Economics students today are complaining more and more about the way economics is taught. The lack of fundamantal diversity — not just path-dependent elaborations of the mainstream canon — and narrowing of the curriculum, dissatisfy econ students all over the world. The frustrating lack of real world relevance has led many of them to demand the discipline to start develop a more open and pluralistic theoretical and methodological attitude.
Dani Rodrik has little understanding for these views, finding it hard to ‘understand these complaints in the light of the patent multiplicity of models within economics.’ Rodrik shares the view of his colleauges Paul Krugman, Greg Mankiw and Simon Wren-Lewis — all of whom he approvingly cites in his book Economics Rules — that there is nothing basically wrong with ‘standard theory’ and ‘economics textbooks.’ As long as policy makers and economists stick to ‘standard economic analysis’ everything is fine. Economics is just a method that makes us ‘think straight’ and ‘reach correct answers.’
There are several major problems with conventional economics.
The first is that results are gained from very narrow scope conditions. The scope of the model is limited to areas where there is regularity accounted for by the model. Where irregularities occur, which is most most needs to be explained, is put outside the scope of the model and dismissed as unforeseeable exogenous shocks. That's just a cop out.
A second problem is assuming static conditions when conditions are dynamic and change significantly over time. Societies are historical phenomena and when conditions change significantly, then the time frame needs to be set to zero to capture the new conditions. For example, in finance and economics, the global monetary system changed when Bretton Woods was adopted and again when Nixon ended the convertibility of the dollar into gold at a fixed rate for international settlement. Reinhart and Rogoff made this error in their historical study of debt that became the foundation for the "expansionary fiscal austerity" that was supposed to lead to recover after the Global Financial Crisis. NOT!
The third problem is even more serious in that they it undercuts the whole enterprise of pseudo-science that tends to affect social science including economics, especially when the natural sciences are taken as a standard to be emulated in social science. The subject matter is deeply different. The operation of the laws of nature in natural science is necessary logically, whereas human behavior is contingent and regularity is based on habit structure, custom, cultural tradition and institutional arrangements, none of which are necessary and change historically. This making this mistake by conflating natural and social science substitutes ideology for science and constitutes pseudoscience.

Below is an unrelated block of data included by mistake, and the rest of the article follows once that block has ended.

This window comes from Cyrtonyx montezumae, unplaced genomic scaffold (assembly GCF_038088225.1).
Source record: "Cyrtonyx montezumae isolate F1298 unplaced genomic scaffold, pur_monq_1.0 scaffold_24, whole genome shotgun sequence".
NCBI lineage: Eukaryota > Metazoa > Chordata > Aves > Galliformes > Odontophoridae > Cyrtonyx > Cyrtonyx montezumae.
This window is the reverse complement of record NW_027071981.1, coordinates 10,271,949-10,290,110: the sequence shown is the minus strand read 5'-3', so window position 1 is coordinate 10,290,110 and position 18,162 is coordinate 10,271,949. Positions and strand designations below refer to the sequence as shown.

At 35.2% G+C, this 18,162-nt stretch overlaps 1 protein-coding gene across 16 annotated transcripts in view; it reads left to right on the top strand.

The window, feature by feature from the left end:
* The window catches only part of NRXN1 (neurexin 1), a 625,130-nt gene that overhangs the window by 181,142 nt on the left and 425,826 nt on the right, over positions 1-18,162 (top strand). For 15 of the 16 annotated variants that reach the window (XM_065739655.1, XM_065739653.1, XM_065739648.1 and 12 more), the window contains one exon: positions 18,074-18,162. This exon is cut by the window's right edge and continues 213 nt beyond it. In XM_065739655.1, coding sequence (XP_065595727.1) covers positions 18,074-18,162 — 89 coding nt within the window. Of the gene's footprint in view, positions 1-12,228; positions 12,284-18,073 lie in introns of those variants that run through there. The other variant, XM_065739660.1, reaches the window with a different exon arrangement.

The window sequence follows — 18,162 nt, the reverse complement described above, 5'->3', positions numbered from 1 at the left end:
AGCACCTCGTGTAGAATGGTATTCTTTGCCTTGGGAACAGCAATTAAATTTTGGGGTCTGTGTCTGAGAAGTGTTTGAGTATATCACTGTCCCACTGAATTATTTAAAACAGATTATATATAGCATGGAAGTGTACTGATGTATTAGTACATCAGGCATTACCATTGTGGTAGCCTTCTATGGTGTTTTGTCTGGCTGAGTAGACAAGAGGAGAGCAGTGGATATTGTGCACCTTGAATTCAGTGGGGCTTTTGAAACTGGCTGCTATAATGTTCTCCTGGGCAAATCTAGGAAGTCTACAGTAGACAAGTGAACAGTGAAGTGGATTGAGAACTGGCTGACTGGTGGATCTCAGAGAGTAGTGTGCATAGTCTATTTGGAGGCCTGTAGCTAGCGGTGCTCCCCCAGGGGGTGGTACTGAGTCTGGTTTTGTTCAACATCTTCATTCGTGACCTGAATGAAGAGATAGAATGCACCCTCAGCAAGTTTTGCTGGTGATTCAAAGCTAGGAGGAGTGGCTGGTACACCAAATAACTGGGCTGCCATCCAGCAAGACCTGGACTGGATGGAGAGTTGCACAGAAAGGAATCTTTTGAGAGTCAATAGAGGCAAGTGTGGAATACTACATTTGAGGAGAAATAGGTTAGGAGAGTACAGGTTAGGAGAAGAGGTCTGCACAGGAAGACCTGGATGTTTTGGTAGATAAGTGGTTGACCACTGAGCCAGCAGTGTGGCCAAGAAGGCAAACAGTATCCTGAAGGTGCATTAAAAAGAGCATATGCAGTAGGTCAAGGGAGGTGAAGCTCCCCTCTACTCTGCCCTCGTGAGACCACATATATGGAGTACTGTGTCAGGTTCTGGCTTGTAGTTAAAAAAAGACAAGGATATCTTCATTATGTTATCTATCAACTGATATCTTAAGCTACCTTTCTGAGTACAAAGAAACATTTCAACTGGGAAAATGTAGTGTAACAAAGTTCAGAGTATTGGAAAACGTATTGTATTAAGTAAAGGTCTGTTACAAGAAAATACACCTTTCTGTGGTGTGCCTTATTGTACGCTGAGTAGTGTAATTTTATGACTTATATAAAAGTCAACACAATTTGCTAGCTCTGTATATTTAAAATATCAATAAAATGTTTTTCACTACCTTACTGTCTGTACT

Philosopher of social science Daniel Little explains this in his post, Ideologies, policies, and social complexity, at his blog Understanding Society.
According to the premises of this approach, we are not well served by imagining that there are simple, largescale forces that drive the outcomes in history. Examples of efforts at overly simplified explanations like these include:
- Onerous conditions of the Treaty of Versailles caused the collapse of the Weimar Republic.
- The Chinese Revolution succeeded because of post-Qing exploitation of the peasants.
- The Industrial Revolution occurred in England because of the vitality of English science.
Instead, each of these large outcomes is the result of a large number of underlying processes, motivations, social movements, and contingencies that defy simple summary. To understand the Mediterranean world over the sweep of time, we need the detailed and granular research of a Fernand Braudel rather than the simplified ideas of Johann Heinrich von Thunen in the economic geography of central place theory.
In situations of this degree of underlying complexity, it is pointless to ask for a simple answer to the question, "what caused outcome X?" So the Great Depression wasn't the outcome of capital's search for profits; it was instead the complex product of interacting forms of private business activity, financial institutions, government action, legislation, war, and multiple other forces that conjoined to create a massive and persistent economic depression.
This approach has solid intellectual and ontological foundations. This is pretty much how the social world works. But this ontological vision about the nature of the social world is hard to reconcile with the large intellectual frameworks on the left and on the right that are used to diagnose our times and sometimes to prescribe solutions to the problems identified.
An ideologue is a thinker who seeks to subsume the sweep of history or current events under an overarching narrative with simple explanatory premises and interpretive schemes. The ideologue wants to portray history as the unfolding of a simple set of forces or drivers — whether markets, classes, divine purposes, or philosophies. And the ideologue is eager to force the facts into the terms of the narrative, and to erase inconvenient facts that appear to conflict with the narrative....
This approach only works empirically restrictions are introduced, e.g., by choosing scope conditions are so limited that that the assumptions are confirmed in a narrow range, or by making ad hoc adjustments after the fact, or by selecting data to fit the model, or by handwaving.
Lars P. Syll’s Blog
Lars P. Syll | Professor, Malmo University